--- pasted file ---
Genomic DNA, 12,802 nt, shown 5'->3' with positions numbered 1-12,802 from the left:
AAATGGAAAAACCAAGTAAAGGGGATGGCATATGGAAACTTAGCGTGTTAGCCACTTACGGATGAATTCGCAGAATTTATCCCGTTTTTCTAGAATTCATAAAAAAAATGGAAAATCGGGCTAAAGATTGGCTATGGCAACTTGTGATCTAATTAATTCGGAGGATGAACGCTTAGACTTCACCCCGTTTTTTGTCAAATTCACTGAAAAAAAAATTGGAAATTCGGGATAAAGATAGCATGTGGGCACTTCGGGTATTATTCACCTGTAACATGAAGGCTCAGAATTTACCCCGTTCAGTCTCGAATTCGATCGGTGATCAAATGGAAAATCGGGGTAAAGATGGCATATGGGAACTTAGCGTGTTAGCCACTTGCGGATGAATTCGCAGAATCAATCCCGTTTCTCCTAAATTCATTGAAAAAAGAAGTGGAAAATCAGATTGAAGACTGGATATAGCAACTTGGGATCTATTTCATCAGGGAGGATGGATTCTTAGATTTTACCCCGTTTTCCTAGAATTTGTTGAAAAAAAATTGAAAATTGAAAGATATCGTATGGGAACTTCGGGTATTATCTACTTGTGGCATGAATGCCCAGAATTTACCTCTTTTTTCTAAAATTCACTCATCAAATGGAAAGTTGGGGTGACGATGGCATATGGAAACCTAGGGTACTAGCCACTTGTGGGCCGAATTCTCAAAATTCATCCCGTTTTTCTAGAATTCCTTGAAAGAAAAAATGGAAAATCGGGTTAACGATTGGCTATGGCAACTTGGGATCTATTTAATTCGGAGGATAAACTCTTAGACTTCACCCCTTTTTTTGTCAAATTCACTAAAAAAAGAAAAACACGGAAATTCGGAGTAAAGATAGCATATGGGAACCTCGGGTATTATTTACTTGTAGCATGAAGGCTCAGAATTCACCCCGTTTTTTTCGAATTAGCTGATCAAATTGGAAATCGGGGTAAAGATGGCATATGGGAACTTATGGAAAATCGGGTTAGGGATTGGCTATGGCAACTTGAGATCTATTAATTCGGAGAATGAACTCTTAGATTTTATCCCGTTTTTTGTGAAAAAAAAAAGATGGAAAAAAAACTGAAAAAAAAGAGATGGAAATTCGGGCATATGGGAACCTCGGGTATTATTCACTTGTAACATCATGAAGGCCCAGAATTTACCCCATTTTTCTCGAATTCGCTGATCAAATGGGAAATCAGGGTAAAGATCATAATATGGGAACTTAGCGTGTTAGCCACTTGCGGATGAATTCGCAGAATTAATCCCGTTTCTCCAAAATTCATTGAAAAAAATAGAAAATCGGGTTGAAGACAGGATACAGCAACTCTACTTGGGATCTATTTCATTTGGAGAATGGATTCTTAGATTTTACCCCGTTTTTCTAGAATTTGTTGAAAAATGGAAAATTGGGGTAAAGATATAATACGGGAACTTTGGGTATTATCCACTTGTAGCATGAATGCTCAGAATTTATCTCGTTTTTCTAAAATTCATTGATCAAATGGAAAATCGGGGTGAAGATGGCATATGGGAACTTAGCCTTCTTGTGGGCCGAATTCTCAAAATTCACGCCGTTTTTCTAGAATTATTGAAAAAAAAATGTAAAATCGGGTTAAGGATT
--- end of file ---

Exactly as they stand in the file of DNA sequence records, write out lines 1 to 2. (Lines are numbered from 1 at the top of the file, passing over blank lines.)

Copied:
Genomic DNA, 12,802 nt, shown 5'->3' with positions numbered 1-12,802 from the left:
AAATGGAAAAACCAAGTAAAGGGGATGGCATATGGAAACTTAGCGTGTTAGCCACTTACGGATGAATTCGCAGAATTTATCCCGTTTTTCTAGAATTCATAAAAAAAATGGAAAATCGGGCTAAAGATTGGCTATGGCAACTTGTGATCTAATTAATTCGGAGGATGAACGCTTAGACTTCACCCCGTTTTTTGTCAAATTCACTGAAAAAAAAATTGGAAATTCGGGATAAAGATAGCATGTGGGCACTTCGGGTATTATTCACCTGTAACATGAAGGCTCAGAATTTACCCCGTTCAGTCTCGAATTCGATCGGTGATCAAATGGAAAATCGGGGTAAAGATGGCATATGGGAACTTAGCGTGTTAGCCACTTGCGGATGAATTCGCAGAATCAATCCCGTTTCTCCTAAATTCATTGAAAAAAGAAGTGGAAAATCAGATTGAAGACTGGATATAGCAACTTGGGATCTATTTCATCAGGGAGGATGGATTCTTAGATTTTACCCCGTTTTCCTAGAATTTGTTGAAAAAAAATTGAAAATTGAAAGATATCGTATGGGAACTTCGGGTATTATCTACTTGTGGCATGAATGCCCAGAATTTACCTCTTTTTTCTAAAATTCACTCATCAAATGGAAAGTTGGGGTGACGATGGCATATGGAAACCTAGGGTACTAGCCACTTGTGGGCCGAATTCTCAAAATTCATCCCGTTTTTCTAGAATTCCTTGAAAGAAAAAATGGAAAATCGGGTTAACGATTGGCTATGGCAACTTGGGATCTATTTAATTCGGAGGATAAACTCTTAGACTTCACCCCTTTTTTTGTCAAATTCACTAAAAAAAGAAAAACACGGAAATTCGGAGTAAAGATAGCATATGGGAACCTCGGGTATTATTTACTTGTAGCATGAAGGCTCAGAATTCACCCCGTTTTTTTCGAATTAGCTGATCAAATTGGAAATCGGGGTAAAGATGGCATATGGGAACTTATGGAAAATCGGGTTAGGGATTGGCTATGGCAACTTGAGATCTATTAATTCGGAGAATGAACTCTTAGATTTTATCCCGTTTTTTGTGAAAAAAAAAAGATGGAAAAAAAACTGAAAAAAAAGAGATGGAAATTCGGGCATATGGGAACCTCGGGTATTATTCACTTGTAACATCATGAAGGCCCAGAATTTACCCCATTTTTCTCGAATTCGCTGATCAAATGGGAAATCAGGGTAAAGATCATAATATGGGAACTTAGCGTGTTAGCCACTTGCGGATGAATTCGCAGAATTAATCCCGTTTCTCCAAAATTCATTGAAAAAAATAGAAAATCGGGTTGAAGACAGGATACAGCAACTCTACTTGGGATCTATTTCATTTGGAGAATGGATTCTTAGATTTTACCCCGTTTTTCTAGAATTTGTTGAAAAATGGAAAATTGGGGTAAAGATATAATACGGGAACTTTGGGTATTATCCACTTGTAGCATGAATGCTCAGAATTTATCTCGTTTTTCTAAAATTCATTGATCAAATGGAAAATCGGGGTGAAGATGGCATATGGGAACTTAGCCTTCTTGTGGGCCGAATTCTCAAAATTCACGCCGTTTTTCTAGAATTATTGAAAAAAAAATGTAAAATCGGGTTAAGGATT